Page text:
"It's a system that takes information from all these disparate systems to create what we call a 'single version of the truth,'" says Andersen. "It's an intelligent health information exchange … an integrated platform as a service that includes specifications to decode and exchange information in a meaningful way."

CareCloud also has a stake in the mobile EHR game, and is developing products to help facilitate mobile care coordination - but not just for doctors to communicate with each other.

"There will be physician-patient collaboration in all this," says Santalo. "You'll be able to do video, voice, chat, sharing of records, and stuff like that."

Santalo sees mobile tablets being especially helpful to mental health professionals, who will be able to talk to patients in different care settings, such as schools or prisons, from their office or another location.

Potential considerations

Mobile collaboration's benefits - making life easier and less stressful and allowing physicians to do a better job of caring for patients because they can coordinate care anytime, anywhere - aren't cost- and consideration free.

A number of issues need to be addressed by providers looking to do anything mobile, from accessing their EHRs to collaborating with physicians at off-hours. For starters, there's the compatibility issue. Applications used by Physician A have to support whatever smartphone platform is being used by Physician B. And some older EHR technology isn't readymade for all mobile platforms.{C}

Then, there are the security issues. Per HIPAA, personal health information that is digitized must be encrypted or otherwise secured before it is sent across the airwaves. In addition, you have to make sure checks and balances are in place so the wrong user can't access given data.

"It's one thing to set up an app to allow physicians and other caregivers to access the data, but you have to restrict what data and what data elements the user(s) can see," says healthcare technology consultant Marion Jenkins. "So you would have to manage and authenticate users and their devices."

Finally, don't forget to consider the cost.

Media tablets run upward of $500 upfront, plus additional data-plan charges depending on how you will use the device to go online: A wireless operator's data plan can run $25 per month and up. The same goes for smartphones: Even with a two-year contract, a smartphone can cost $200 or more a month, and that doesn't include monthly service charges.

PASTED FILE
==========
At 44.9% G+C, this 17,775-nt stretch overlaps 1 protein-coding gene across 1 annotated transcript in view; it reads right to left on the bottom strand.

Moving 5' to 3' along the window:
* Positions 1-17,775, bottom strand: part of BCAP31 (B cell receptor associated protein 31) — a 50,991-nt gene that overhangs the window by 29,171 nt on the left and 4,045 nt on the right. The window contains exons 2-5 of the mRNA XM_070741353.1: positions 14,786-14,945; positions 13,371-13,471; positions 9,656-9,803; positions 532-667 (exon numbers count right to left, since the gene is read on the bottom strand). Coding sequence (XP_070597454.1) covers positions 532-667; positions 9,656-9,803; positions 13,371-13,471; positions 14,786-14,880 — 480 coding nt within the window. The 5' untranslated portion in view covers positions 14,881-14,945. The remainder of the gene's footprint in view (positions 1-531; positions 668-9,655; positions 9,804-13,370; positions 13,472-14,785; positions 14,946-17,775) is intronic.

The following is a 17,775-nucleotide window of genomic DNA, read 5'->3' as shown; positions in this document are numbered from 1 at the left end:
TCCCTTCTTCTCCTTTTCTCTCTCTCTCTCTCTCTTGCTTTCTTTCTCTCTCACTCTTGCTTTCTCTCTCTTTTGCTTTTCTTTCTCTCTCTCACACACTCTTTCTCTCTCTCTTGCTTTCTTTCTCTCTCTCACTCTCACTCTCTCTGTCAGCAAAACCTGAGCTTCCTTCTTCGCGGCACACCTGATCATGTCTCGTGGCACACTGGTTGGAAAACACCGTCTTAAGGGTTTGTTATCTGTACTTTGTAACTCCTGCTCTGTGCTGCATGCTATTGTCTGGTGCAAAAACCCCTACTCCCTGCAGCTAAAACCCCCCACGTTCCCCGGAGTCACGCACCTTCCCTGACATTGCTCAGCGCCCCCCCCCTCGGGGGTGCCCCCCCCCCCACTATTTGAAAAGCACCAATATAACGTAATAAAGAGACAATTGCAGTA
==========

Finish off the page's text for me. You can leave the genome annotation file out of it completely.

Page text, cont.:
However, having mobility could be well worth the money if you value certain benefits.

"Mobile devices allow you to manage admission and discharge of patients, more aptly coordinate ancillary service offerings," says Andersen. "Physician-to-physician communication around a unified medical record, that's the holy grail, where one doctor and another doctor can coordinate the transition of care from one doctor to another."

In Summary

Here's why mobile collaboration is the way of the future:

• Use of technology is on the rise. Twenty percent of practice professionals own a media tablet; 44 percent own a smartphone.

• Mobile devices can eliminate time-consuming communication by physicians via faxes and phone calls.

• New initiatives under the Affordable Care Act call for greater communication between physicians.

• More technology vendors are rolling out mobile versions of their EHRs, allowing functions like video chat.

Video Interview on Mobile Technology

To learn more about the pros and cons of coordinating care through mobile technology, watch our video interview with CareCloud's Albert Santalo and physician/consultant David Lee Scher. Visit http://bit.ly/mobiletechvideo.

Marisa Torrieri is an associate editor of Physicians Practice. She can be reached at marisa.torrieri@ubm.com.

This article originally appeared in the April 2012 issue of Physicians Practice.